Organizations should begin by first discovering what they really care about, then measure it with a custom set of KPIs evolved internally so as to help the business operate better and ultimately serve their customers and audiences more effectively.
While I believe in the ultimate value arising from various external Web analytics frameworks in making sense of internal and external information within an organization, its fairly complicated to implement convergence analytics in the enterprise and any implementation ought to be born out of an organization’s own internal and external data work and experiences. As organizations get their feet wet trying to implement convergence, they can start moving toward an externally sourced service or services that is offered by the various enterprise business services consulting from an informed perspective, as needed.
Figure 1: Marketing Clouds – TitaniumFire.com
I know it may be tempting to some to jump ahead and start working with services and external frameworks provided by the various marketing clouds offered by Oracle, Salesforce, IBM, and Adobe, to name some of the main players that promise to correlate data captured from social media and overlay it with jumbled up business data and metrics compiled from other systems in the enterprise. What businesses really need is to growth hack their convergence analytics internally so they can develop their own viewpoint and solutions that will work (for that business).
The ultimate purpose of convergence should be to integrate internal and external service offerings that are blended into one system that can serve all parts of the enterprise and turns data into petro fuel that powers much better decision-making. After all, should any number of external cloud enterprise intelligence vendor based initiatives fail to deliver the expected results, the organization just doesn’t stand still, it moves backward just as the rest of its competitors are continuing to move forward with their own integrations.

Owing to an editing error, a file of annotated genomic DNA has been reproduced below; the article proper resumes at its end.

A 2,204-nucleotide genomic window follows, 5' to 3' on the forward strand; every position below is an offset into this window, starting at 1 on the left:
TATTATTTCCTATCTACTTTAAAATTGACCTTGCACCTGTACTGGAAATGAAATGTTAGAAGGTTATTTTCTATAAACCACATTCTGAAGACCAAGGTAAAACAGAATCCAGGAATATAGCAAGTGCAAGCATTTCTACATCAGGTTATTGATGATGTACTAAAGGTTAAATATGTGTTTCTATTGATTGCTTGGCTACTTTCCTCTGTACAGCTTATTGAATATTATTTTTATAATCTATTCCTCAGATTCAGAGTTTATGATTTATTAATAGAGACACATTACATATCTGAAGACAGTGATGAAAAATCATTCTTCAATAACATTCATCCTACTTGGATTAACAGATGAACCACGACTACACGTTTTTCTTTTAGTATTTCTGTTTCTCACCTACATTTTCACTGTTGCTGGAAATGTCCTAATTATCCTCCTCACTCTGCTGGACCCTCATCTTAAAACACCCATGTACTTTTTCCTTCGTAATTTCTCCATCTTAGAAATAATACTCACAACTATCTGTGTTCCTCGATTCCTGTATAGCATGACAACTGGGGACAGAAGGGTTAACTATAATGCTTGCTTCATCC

Organic Growth and the Blue Man Group
While working on this article I recalled a recent conversation I had with someone working for the popular Blue Man Group (BMG) about how the BMG came into being. Blue Man Group is known for growing their performance style organically (from within) through their own experiences and style. Fascinated by their model for success (which is similar to the way I teach), I looked around for articles about BMG to find out more about how the group did it.
Blue Man Group photo published at socialtext.com
"1990: Blue Man Group makes its Chicago debut as a special guest on Milly's Orchid Show at Park West. The Tribune's Rick Kogan calls them ‘an intriguing three-man performance art gang from New York that, as best we can figure out, does some amazing things with paints, music, food and other stuff.'"
Source: Chicago Tribune
I also cited the Blue Man Group on my WebMetricsGuru the other day because I am building out new programs using that approach, which I think is the best model to build out of, period. I think the idea of growing and growth hacking analytics from within would work in any business and it is better to start the process by learning what a business really cares about. For example, if a business really cares about acquiring more customers to their restaurant chain, then lets figure out if this is what they really care about and how they would they measure this, along with what to do with the data.
Specifically, as an analyst, it makes sense to treat key performance indicators (KPIs) (those internally agreed upon measures that tell us how our business is doing) as measures that are evolve organically in organizations, bubbling up, much as Blue Man Group evolved their unique performance art.
To summarize this article, I believe organizations should begin by first discovering what they really care about, then measure it with a custom set of KPIs evolved internally so as to help the business operate better and ultimately serve their customers and audiences more effectively.
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For over a decade Marshall Sponder has influenced the development of the digital analytics industry with his WebMetricsGuru writings that focus on social media metrics, analytics and media convergence. He also possesses considerable in-house corporate experience with roles at IBM, Monster.com, Porter Novelli, and WCG while continuing to work with start-ups. Marshall is a Board Member Emeritus at the Web Analytics Association (DAA) and teaches Web Intelligence at Rutgers University and Baruch Business College. Marshall is the author of "Social Media Analytics: Effective Tools for Building, Interpreting, and Using Metrics," published by McGraw-Hill in 2011.
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August 21, 2014